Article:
The world is full of unsolved mysteries. Why did Rudolph Hess, Hitler’s deputy, take the huge personal risk of flying to Great Britain solo when he had nothing to say when he arrived? I’d read several books about it but never found one that explained it satisfactorily. Why would Macbeth kill King Duncan when the three witches had told him that destiny had determined that he would be king? Accounts of the historical Macbeth portray him as rather a sympathetic figure, so which was right? And why do some industries develop so that there are only three or four dominant players? I have spent years working for large companies without ever putting my mind to sorting out why.
I have a long and crowded commute into work. For many years I have spent it trying to deduce things about my fellow travelers. My heart leapt when the man next to me answered his mobile with a New Zealand accent after I had deduced his nationality from the silver fern engraved on his cufflinks. But such triumphs are rare and I instead gave thought to how else the Great Baker Street Detective might make my journey easier. Why not, it struck me one day, combine my love of Sherlock Holmes with investigation of mysteries like the ones above?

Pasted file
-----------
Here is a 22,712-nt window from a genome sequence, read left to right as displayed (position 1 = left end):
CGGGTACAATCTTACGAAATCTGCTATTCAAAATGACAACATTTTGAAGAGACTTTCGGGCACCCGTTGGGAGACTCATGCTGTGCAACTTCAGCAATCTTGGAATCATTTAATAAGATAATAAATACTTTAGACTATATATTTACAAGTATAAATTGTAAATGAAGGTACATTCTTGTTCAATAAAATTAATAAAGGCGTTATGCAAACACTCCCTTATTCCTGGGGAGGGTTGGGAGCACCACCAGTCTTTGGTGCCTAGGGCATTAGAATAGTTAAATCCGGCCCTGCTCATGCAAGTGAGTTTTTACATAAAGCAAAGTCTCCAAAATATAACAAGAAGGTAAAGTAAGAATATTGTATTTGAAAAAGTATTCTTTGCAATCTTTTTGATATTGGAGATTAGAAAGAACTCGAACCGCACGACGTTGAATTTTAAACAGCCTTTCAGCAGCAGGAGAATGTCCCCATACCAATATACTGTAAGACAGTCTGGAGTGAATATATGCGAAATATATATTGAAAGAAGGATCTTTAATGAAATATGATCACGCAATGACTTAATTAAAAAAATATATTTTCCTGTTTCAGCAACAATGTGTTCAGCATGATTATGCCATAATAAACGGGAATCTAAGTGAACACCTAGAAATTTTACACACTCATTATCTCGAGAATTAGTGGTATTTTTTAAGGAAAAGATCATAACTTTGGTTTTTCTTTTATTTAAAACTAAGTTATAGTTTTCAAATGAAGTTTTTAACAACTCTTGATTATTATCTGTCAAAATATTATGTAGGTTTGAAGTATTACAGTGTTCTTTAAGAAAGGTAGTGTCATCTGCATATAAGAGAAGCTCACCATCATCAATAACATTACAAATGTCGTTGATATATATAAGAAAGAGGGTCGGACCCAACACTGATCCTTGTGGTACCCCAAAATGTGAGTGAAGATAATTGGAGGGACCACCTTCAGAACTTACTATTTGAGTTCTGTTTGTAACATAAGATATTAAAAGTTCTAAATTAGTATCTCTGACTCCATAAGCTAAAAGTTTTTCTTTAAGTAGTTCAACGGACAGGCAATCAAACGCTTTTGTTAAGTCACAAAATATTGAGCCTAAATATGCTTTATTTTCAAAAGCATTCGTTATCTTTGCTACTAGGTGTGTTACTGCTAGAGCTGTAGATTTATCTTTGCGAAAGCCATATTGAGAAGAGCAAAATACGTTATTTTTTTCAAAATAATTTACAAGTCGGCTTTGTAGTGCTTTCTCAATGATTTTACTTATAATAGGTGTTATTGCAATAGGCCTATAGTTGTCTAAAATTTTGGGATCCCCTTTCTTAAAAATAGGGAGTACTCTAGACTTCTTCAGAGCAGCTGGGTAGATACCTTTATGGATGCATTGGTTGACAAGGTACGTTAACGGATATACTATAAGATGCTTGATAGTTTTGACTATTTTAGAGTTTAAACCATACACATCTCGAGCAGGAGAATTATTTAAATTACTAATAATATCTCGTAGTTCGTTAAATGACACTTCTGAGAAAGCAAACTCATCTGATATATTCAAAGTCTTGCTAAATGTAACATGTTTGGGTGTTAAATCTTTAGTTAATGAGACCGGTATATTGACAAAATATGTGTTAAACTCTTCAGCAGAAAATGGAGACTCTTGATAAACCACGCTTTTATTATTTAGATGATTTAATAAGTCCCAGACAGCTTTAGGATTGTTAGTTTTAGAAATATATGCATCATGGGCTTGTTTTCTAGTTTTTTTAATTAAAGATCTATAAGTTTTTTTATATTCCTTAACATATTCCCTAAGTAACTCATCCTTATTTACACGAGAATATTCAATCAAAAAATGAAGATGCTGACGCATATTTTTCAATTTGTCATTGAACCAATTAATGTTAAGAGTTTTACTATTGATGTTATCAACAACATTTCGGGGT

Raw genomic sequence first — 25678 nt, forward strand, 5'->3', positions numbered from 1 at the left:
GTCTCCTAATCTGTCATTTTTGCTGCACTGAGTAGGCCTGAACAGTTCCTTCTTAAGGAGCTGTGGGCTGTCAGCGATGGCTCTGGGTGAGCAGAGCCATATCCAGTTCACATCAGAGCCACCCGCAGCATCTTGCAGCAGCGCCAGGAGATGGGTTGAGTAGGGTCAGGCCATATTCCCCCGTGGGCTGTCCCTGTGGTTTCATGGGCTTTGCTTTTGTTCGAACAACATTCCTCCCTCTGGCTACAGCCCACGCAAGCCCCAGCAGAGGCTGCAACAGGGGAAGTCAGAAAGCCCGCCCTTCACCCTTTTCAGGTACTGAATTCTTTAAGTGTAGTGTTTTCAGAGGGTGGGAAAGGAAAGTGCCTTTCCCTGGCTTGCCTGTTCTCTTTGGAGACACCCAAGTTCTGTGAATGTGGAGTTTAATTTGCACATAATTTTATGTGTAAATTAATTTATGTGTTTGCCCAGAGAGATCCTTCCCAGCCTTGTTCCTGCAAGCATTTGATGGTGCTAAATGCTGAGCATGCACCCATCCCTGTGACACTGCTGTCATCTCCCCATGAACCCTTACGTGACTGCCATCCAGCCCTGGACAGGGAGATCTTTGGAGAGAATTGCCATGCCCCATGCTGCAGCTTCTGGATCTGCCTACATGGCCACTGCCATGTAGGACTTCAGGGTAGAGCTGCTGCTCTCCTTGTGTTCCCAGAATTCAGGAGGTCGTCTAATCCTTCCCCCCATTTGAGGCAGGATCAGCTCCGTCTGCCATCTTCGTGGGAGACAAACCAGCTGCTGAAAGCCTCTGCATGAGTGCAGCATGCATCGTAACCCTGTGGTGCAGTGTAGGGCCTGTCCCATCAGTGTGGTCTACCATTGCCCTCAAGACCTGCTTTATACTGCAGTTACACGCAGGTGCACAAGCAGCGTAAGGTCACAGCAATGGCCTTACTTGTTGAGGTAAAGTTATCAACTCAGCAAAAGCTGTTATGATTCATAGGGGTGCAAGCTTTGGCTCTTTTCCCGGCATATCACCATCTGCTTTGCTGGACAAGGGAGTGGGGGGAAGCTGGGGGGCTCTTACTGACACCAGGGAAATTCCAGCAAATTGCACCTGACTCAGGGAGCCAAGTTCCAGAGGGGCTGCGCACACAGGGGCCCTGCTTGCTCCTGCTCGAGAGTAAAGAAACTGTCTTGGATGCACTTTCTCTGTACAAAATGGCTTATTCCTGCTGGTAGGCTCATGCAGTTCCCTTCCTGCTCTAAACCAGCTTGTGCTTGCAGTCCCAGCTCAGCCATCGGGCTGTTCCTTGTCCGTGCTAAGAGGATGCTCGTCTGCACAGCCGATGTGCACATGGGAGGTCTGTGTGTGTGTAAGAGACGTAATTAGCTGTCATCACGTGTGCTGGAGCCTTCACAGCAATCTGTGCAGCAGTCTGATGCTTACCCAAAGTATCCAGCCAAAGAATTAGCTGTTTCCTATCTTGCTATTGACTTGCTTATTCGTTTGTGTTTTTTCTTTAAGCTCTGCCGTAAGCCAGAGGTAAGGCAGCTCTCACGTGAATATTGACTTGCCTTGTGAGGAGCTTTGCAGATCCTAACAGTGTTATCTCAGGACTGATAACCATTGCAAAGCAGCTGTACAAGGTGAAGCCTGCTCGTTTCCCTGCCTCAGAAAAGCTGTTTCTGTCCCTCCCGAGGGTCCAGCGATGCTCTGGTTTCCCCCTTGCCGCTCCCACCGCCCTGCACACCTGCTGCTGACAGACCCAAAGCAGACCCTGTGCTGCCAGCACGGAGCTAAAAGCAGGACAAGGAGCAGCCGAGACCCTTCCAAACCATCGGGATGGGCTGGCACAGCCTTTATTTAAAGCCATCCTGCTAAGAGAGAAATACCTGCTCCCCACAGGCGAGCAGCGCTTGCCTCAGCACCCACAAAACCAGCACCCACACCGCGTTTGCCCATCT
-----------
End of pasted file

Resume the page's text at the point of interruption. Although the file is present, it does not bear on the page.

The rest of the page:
The planning could be done on the train, the writing at home. The mysteries I had. I was sure the solutions would come to me.
Needless to say, propounding the mystery was much easier than finding a solution that was both convincing and original. Nevertheless I have a forensic mind, an unwillingness to settle for easy answers, and the ability, honed by years (and years) of reading Sherlock Holmes, of imitating the Conan Doyle style. And above all I had time – hours and hours of it – on the train and the tube.
I believe my stories are ideal for a commute. At 8,500 words they take about twenty minutes to read. I confess to a slightly sadistic hope that some commuters will be so anxious to find the solution that they miss their stop. I shall be gutted if nobody tries to pick holes either in my accuracy in portraying Holmes or in my solutions to the mysteries that I have used Holmesian methods to solve. (On www.OrlandoPearson.com since you asked where you should express your views). To demonstrate that I relish an argument, my on-line stories include Holmes’s investigation into The Resurrection, his involvement in a tragedy that mixes accountancy and incest, and his rediscovery of a neglected musical genius whose work had been in complete obscurity for one hundred years before Sherlock Holmes became involved.
My friends ask me: "Where is Holmes now?"
Well, he has just been to Vienna on another musical mystery and is segueing via some extremely contemporary political events in London, to Berlin in the 1930’s.
"And where will he go next?"
Well, I’ll tell you after the next time the Jubilee line plays up (again).
The Redacted Sherlock Holmes by Orlando Pearson (published 8th December 2015 Clink Street Publishing) is available to buy online from retailers including amazon.co.uk and can be ordered from all good bookstores. For more information please visit www.orlandopearson.com